Hence, we define the \({\mathcal {I}}\)nfection transition event \({\mathcal {I}}\nu \kappa \kappa '\) such that an infectious at the center of a \(I\Lambda _{1}({\kappa '})\) motif attempts to infect the \(\nu \)-state node at the center of a \(\nu \Lambda _{1}({\kappa })\) motif. Of course, only \({\mathcal {I}}S\kappa \kappa '\) transition events result in real infections. The more traditional transition event \({\mathcal {R}}\kappa \) corresponds to the \({\mathcal {R}}\)emoval of the infectious node at the center of a \(I\Lambda _{1}({\kappa })\) motif, thus becoming \(R\Lambda _{1}({\kappa })\). The model is specified by
$$\begin{aligned} \mathbf{r}^{{\mathcal {I}}S\kappa \kappa '} \!\!&= \widehat{\mathbf {e}}_{I\Lambda _{1}({\kappa -1})} \! - \widehat{\mathbf {e}}_{S\Lambda _{1}({\kappa })} \! + \widehat{\mathbf {e}}_{I\Lambda _{1}({\kappa '-1})} \! - \widehat{\mathbf {e}}_{I\Lambda _{1}({\kappa '})} \end{aligned}$$
(9b)
$$\begin{aligned} \mathbf{r}^{{\mathcal {I}}I\kappa \kappa '} \!\!&= \widehat{\mathbf {e}}_{I\Lambda _{1}({\kappa -1})} \! - \widehat{\mathbf {e}}_{I\Lambda _{1}({\kappa })} \! + \widehat{\mathbf {e}}_{I\Lambda _{1}({\kappa '-1})} \! - \widehat{\mathbf {e}}_{I\Lambda _{1}({\kappa '})} \end{aligned}$$
(9c)
$$\begin{aligned} \mathbf{r}^{{\mathcal {I}}R\kappa \kappa '} \!\!&= \widehat{\mathbf {e}}_{R\Lambda _{1}({\kappa -1})} \! - \widehat{\mathbf {e}}_{R\Lambda _{1}({\kappa })} \! + \widehat{\mathbf {e}}_{I\Lambda _{1}({\kappa '-1})} \! - \widehat{\mathbf {e}}_{I\Lambda _{1}({\kappa '})} \end{aligned}$$
(9d)
$$\begin{aligned} \mathbf{r}^{{\mathcal {R}}\kappa } \!&= \widehat{\mathbf {e}}_{R\Lambda _{1}({\kappa })} \! - \widehat{\mathbf {e}}_{I\Lambda _{1}({\kappa })} \end{aligned}$$
(9e)
$$\begin{aligned} q_{{\mathcal {I}}\nu \kappa \kappa '}^+\!\bigl ({\mathbf{x}(t)},{Y}\bigr )&= \beta \, \kappa '\, x_{I\Lambda _{1}({\kappa '})}(t) \frac{\kappa x_{\nu \Lambda _{1}({\kappa })}(t) - \delta _{I\nu } \delta _{\kappa \kappa '}}{\sum \nolimits _{\nu ''} \sum \nolimits _{\kappa ''} \, \kappa '' x_{\nu ''\!\Lambda _{1}({\kappa ''})}(t) - 1} \end{aligned}$$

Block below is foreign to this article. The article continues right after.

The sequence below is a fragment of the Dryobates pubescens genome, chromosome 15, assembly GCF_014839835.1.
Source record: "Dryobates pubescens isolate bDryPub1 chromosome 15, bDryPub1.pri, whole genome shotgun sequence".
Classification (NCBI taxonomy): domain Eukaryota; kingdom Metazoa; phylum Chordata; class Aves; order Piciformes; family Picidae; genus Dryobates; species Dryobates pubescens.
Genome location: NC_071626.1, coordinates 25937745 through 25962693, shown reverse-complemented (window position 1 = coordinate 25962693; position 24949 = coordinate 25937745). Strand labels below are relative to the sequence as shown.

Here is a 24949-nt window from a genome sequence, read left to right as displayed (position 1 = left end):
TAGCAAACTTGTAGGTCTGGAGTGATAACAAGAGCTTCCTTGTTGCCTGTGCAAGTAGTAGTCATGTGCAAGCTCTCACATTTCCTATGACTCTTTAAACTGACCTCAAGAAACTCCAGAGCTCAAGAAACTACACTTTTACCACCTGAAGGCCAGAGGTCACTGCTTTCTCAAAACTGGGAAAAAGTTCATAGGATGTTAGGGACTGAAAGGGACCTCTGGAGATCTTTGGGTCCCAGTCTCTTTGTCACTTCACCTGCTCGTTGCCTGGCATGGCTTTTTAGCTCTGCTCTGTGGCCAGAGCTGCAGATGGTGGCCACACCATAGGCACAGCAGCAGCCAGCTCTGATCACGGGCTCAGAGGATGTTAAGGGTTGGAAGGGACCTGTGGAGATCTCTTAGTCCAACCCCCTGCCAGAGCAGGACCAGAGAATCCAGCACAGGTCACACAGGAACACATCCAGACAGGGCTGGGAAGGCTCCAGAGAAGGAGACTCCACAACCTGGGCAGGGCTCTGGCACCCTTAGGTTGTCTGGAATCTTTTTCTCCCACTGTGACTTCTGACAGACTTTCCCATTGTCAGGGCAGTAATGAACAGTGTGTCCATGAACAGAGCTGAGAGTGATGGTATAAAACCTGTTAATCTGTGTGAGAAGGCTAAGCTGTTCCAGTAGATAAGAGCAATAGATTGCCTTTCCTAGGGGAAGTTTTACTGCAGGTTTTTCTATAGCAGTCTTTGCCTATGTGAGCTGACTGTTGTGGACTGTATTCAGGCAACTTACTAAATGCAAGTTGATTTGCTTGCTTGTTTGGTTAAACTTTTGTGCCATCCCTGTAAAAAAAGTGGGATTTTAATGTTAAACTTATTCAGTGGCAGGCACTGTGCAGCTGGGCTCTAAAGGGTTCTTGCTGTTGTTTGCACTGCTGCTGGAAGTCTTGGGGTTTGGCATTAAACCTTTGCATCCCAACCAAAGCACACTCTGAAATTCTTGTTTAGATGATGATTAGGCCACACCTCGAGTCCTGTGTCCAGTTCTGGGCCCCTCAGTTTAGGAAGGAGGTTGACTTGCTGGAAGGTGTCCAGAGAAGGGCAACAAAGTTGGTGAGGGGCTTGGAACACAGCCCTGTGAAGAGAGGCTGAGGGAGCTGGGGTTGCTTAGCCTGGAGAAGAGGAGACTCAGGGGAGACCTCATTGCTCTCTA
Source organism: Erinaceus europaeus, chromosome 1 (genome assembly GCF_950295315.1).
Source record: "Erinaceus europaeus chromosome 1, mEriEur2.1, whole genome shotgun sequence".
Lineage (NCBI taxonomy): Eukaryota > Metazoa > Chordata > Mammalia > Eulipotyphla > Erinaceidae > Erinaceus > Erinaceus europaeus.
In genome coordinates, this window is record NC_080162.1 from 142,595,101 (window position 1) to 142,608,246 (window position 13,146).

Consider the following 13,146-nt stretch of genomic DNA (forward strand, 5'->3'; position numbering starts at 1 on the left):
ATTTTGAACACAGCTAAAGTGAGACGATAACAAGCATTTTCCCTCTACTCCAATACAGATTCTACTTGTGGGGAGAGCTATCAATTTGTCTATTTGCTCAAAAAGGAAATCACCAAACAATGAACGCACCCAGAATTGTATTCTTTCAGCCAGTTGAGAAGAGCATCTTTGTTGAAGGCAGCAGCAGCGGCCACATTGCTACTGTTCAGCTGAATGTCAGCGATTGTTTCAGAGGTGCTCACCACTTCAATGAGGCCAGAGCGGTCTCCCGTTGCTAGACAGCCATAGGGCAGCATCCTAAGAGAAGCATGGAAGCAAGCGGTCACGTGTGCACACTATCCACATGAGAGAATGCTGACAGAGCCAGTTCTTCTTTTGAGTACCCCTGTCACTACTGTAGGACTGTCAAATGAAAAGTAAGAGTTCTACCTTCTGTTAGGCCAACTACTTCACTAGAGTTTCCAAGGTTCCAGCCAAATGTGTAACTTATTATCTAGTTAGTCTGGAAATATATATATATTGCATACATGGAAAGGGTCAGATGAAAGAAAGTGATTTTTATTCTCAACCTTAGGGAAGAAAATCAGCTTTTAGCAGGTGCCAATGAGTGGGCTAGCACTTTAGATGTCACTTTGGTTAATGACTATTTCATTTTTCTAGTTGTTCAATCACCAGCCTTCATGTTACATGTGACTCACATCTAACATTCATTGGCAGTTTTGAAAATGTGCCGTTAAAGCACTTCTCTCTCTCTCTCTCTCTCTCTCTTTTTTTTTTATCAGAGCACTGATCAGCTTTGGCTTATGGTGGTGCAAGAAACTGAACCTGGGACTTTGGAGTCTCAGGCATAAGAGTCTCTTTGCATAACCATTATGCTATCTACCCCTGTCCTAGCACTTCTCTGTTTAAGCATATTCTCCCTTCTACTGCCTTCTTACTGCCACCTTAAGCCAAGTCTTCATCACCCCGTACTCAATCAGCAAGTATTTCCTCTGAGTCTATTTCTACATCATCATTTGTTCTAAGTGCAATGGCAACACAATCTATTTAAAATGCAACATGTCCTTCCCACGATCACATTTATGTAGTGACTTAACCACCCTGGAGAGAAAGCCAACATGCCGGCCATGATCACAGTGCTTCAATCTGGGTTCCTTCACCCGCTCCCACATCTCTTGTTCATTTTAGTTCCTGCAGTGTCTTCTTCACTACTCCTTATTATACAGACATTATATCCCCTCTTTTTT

(9f)
$$\begin{aligned} q_{{\mathcal {R}}\kappa }^+\!\bigl ({\mathbf{x}(t)},{Y}\bigr )&= \alpha x_{I\Lambda _{1}({\kappa })}(t) \end{aligned}$$
(9g)
$$\begin{aligned} q_{{\mathcal {I}}\nu \kappa \kappa '}^-\!\bigl ({\mathbf{x}(t)},{Y}\bigr )&= q_{{\mathcal {R}}\kappa }^-\!\bigl ({\mathbf{x}(t)},{Y}\bigr ) = 0. \end{aligned}$$
(9h)
The system (9) exactly reproduces the behaviour of the full system through the solution of (2). Since the Eq. (4) are only approximations of (2), results obtained through these relationships are only approximative (Figs. 89). This model may be solved analytically for the mean value (see Appendix B) and the results are in agreement with Volz (2008), Miller (2010). This is a generalization to the case \(\alpha \ne 0\) of the model presented in Noël et al. (2012). Further details are discussed in Sect. 4.4. We note that a conceptually similar ideas are presented in a deterministic context (Ball and Neal 2008), and more recently in Decreusefond et al. (2012) as a tool for a mathematically rigorous proof that a specific heterogeneous mean field model (Volz 2008) holds in the limit of large network size.
Fig. 8

(Online version in colour.) Time evolution of the number of infectious and removed nodes for SIR dynamics (\(\alpha = 1\) and \(\beta = 1\)) on a CM network for which the number of nodes of each degree is prescribed by the sequence \(\{ 0, 50, 200, 450, 300 \}\) (total \(N = 10^3\) nodes) with 2 % of the nodes of each degree initially infectious (all others are susceptible). The mean and range of one standard deviation above and bellow the mean are shown. Curves numerical integration of (4) for the simplified system. Symbols full system (\(10^5\) Monte Carlo simulations)

Fig. 9

(Online version in colour.) Probability distribution at different times for the number of infectious and removed nodes. The parameters are the same as in Fig. 8. Curves numerical integration of (4) for the simplified system. Symbols full system (\(10^5\) Monte Carlo simulations)

4 Discussion

We now take a retrospective look at the results presented in Sect. 3 and obtain from these special examples general considerations concerning our modelling approach.

4.1 Accuracy of the results

One of the aims of this paper is to obtain simplified models that accurately reproduce the behaviour of complex systems. Since approximations are usually involved, it is to be expected that the results of the simplified model only agree with those of the full system over some range of parameters, where the approximations were valid.